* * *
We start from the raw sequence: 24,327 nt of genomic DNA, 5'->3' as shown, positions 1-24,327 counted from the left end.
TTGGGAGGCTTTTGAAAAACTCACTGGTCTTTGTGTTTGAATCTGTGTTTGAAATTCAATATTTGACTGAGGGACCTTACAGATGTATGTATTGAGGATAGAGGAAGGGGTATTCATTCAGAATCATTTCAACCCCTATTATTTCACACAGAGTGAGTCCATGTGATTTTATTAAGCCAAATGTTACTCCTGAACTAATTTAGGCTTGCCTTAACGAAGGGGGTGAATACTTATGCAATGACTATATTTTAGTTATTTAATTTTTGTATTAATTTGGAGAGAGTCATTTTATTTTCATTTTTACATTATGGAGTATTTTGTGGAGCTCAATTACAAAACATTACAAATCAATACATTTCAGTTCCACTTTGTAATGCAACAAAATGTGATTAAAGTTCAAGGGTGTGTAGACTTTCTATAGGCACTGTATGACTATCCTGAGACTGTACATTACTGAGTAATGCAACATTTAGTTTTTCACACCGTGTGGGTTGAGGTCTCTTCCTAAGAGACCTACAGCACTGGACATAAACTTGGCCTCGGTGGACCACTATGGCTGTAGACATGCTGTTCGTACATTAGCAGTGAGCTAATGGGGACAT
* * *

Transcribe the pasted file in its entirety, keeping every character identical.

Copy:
We start from the raw sequence: 24,327 nt of genomic DNA, 5'->3' as shown, positions 1-24,327 counted from the left end.
TTGGGAGGCTTTTGAAAAACTCACTGGTCTTTGTGTTTGAATCTGTGTTTGAAATTCAATATTTGACTGAGGGACCTTACAGATGTATGTATTGAGGATAGAGGAAGGGGTATTCATTCAGAATCATTTCAACCCCTATTATTTCACACAGAGTGAGTCCATGTGATTTTATTAAGCCAAATGTTACTCCTGAACTAATTTAGGCTTGCCTTAACGAAGGGGGTGAATACTTATGCAATGACTATATTTTAGTTATTTAATTTTTGTATTAATTTGGAGAGAGTCATTTTATTTTCATTTTTACATTATGGAGTATTTTGTGGAGCTCAATTACAAAACATTACAAATCAATACATTTCAGTTCCACTTTGTAATGCAACAAAATGTGATTAAAGTTCAAGGGTGTGTAGACTTTCTATAGGCACTGTATGACTATCCTGAGACTGTACATTACTGAGTAATGCAACATTTAGTTTTTCACACCGTGTGGGTTGAGGTCTCTTCCTAAGAGACCTACAGCACTGGACATAAACTTGGCCTCGGTGGACCACTATGGCTGTAGACATGCTGTTCGTACATTAGCAGTGAGCTAATGGGGACAT